1
$\begingroup$

Is there any specific reason for using Newton mechanics instead of Hamiltonian or any other theory of mechanics.

I am asking just out of curiosity (I know nothing about Hamiltonian mechanics)

$\endgroup$
1
$\begingroup$

Newtonian mechanics is good for representing physical systems in terms of the most basic elements. You have Forces, masses, velocities and accelerations having a relationship represented by an equation of motion. They imply properties of how energy changes within the system. The equations of motion can be very difficult to derive though. For example, suppose you have two pendulums attached to each other. Where the rod of one pivots around the bob of another. What are the forces involved? Then even simple systems represented in non-cartesian coordinates can get really complicated in the Newtonian representation.

Lagrangian Mechanics has some advantages. That pendulum problem is difficult in terms of forces, but the energies or fairly easy to calculate and The Laplacian of a system represents the mechanics of a system in terms of its Action, a relationship between kinetic and potential energy. The energies usually take on much simpler forms in various coordinate systems. Once one has the Lagrangian, the Euler Lagrange equations readily lead to equations of motion.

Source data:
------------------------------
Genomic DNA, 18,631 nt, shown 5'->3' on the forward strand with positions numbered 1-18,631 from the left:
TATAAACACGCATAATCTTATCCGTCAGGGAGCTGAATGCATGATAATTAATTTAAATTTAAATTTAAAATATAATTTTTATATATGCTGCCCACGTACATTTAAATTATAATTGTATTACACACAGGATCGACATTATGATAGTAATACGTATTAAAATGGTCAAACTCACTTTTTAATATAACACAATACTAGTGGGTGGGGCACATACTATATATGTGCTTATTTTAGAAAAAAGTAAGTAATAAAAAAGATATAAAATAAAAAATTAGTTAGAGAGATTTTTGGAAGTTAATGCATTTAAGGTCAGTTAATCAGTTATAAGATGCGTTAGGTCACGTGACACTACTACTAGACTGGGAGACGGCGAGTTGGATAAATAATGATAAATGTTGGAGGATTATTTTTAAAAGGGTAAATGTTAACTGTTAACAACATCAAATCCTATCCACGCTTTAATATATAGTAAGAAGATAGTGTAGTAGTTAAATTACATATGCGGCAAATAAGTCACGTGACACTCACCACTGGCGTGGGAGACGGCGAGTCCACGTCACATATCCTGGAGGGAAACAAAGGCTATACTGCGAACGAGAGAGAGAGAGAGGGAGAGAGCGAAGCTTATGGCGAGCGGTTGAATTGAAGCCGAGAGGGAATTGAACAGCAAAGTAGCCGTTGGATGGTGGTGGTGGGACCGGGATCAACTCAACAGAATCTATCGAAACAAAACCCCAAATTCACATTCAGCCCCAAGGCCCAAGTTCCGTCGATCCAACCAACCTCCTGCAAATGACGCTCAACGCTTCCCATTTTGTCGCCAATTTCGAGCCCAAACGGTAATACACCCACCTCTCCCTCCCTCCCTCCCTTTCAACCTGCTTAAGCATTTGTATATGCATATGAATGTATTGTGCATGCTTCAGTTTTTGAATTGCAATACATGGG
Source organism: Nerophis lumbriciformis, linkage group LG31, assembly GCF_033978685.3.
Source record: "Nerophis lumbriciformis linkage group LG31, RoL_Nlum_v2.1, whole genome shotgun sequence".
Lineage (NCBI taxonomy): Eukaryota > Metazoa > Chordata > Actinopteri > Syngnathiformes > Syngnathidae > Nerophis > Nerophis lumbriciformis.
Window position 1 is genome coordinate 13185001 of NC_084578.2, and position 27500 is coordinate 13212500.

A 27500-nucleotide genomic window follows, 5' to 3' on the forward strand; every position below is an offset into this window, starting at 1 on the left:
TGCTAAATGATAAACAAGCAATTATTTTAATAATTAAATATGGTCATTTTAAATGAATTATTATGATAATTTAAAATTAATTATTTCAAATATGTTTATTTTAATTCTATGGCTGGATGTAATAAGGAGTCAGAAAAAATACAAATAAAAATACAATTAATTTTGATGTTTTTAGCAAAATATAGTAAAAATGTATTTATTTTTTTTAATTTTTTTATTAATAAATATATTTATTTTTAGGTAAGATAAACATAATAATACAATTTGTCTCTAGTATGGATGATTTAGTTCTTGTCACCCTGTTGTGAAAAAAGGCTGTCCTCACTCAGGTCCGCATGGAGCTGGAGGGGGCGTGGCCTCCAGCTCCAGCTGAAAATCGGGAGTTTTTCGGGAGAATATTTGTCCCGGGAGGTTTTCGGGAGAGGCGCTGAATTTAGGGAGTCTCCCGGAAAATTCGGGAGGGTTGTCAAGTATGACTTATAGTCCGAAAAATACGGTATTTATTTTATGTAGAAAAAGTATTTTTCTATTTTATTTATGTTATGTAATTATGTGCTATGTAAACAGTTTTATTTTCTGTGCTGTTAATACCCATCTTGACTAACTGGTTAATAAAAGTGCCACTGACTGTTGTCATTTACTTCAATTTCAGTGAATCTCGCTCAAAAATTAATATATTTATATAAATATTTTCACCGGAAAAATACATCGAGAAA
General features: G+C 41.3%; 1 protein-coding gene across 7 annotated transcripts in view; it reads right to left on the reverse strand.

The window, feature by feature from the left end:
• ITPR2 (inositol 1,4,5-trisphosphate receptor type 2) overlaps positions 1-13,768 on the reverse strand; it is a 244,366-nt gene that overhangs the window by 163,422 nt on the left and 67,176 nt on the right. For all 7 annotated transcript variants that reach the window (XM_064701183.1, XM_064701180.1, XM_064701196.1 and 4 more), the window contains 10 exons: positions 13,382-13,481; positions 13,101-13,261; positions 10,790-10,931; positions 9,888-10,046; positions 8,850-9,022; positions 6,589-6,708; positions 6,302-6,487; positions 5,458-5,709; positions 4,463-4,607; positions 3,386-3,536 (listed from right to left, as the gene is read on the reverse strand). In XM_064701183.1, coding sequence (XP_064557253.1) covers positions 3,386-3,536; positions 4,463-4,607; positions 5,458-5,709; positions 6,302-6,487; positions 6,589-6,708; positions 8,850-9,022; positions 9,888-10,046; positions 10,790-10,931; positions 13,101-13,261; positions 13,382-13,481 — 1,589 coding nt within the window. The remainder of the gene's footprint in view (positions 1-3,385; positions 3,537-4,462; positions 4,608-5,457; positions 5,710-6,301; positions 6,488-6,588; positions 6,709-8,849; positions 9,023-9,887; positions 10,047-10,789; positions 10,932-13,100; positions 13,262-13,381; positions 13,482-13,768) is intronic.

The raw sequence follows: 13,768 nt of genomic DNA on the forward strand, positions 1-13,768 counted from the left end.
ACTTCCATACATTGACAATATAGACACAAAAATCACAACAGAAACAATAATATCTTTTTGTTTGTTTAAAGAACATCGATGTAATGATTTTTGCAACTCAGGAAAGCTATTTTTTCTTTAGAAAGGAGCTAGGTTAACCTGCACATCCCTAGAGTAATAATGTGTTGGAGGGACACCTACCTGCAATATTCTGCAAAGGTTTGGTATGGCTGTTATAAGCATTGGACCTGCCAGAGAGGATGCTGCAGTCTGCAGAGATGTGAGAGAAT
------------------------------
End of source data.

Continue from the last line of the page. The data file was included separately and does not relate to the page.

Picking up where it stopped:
Hamiltonian Mechanics has a lot of the same benefits of Lagrangian Mechanics. In fact, the Hamiltonian is derived from the Lagrangian. Hamilton's approach splits the second order differential equations from the Laplacian treatment to twice as many first order differential equations. It's much easier to use numerical solvers on first order than second order equations. Results are also usually more accurate. So Hamilton is the way to go if you are making a physics engine.

| cite | improve this answer | |
$\endgroup$

Not the answer you're looking for? Browse other questions tagged or ask your own question.